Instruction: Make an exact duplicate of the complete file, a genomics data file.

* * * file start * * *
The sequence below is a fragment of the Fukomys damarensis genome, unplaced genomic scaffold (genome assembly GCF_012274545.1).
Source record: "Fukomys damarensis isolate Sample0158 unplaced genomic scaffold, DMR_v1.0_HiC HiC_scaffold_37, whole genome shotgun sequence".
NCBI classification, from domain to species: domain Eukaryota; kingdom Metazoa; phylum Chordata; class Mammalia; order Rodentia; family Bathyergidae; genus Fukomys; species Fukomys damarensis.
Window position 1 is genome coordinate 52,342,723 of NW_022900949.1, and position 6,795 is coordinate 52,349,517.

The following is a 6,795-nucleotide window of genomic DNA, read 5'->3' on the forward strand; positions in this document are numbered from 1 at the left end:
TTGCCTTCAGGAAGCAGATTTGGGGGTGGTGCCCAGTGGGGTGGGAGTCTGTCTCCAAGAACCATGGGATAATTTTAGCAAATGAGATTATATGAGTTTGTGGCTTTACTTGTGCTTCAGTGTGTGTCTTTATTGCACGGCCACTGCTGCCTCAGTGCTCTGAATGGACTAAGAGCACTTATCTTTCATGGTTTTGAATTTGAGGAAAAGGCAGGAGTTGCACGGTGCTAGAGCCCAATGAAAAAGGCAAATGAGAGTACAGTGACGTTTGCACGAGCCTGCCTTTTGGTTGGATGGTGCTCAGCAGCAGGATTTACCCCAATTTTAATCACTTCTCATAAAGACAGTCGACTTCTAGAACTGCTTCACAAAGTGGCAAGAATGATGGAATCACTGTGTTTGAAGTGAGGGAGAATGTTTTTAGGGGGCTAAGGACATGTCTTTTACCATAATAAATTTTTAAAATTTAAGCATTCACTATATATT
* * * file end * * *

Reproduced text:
The sequence below is a fragment of the Fukomys damarensis genome, unplaced genomic scaffold (genome assembly GCF_012274545.1).
Source record: "Fukomys damarensis isolate Sample0158 unplaced genomic scaffold, DMR_v1.0_HiC HiC_scaffold_37, whole genome shotgun sequence".
NCBI classification, from domain to species: domain Eukaryota; kingdom Metazoa; phylum Chordata; class Mammalia; order Rodentia; family Bathyergidae; genus Fukomys; species Fukomys damarensis.
Window position 1 is genome coordinate 52,342,723 of NW_022900949.1, and position 6,795 is coordinate 52,349,517.

The following is a 6,795-nucleotide window of genomic DNA, read 5'->3' on the forward strand; positions in this document are numbered from 1 at the left end:
TTGCCTTCAGGAAGCAGATTTGGGGGTGGTGCCCAGTGGGGTGGGAGTCTGTCTCCAAGAACCATGGGATAATTTTAGCAAATGAGATTATATGAGTTTGTGGCTTTACTTGTGCTTCAGTGTGTGTCTTTATTGCACGGCCACTGCTGCCTCAGTGCTCTGAATGGACTAAGAGCACTTATCTTTCATGGTTTTGAATTTGAGGAAAAGGCAGGAGTTGCACGGTGCTAGAGCCCAATGAAAAAGGCAAATGAGAGTACAGTGACGTTTGCACGAGCCTGCCTTTTGGTTGGATGGTGCTCAGCAGCAGGATTTACCCCAATTTTAATCACTTCTCATAAAGACAGTCGACTTCTAGAACTGCTTCACAAAGTGGCAAGAATGATGGAATCACTGTGTTTGAAGTGAGGGAGAATGTTTTTAGGGGGCTAAGGACATGTCTTTTACCATAATAAATTTTTAAAATTTAAGCATTCACTATATATT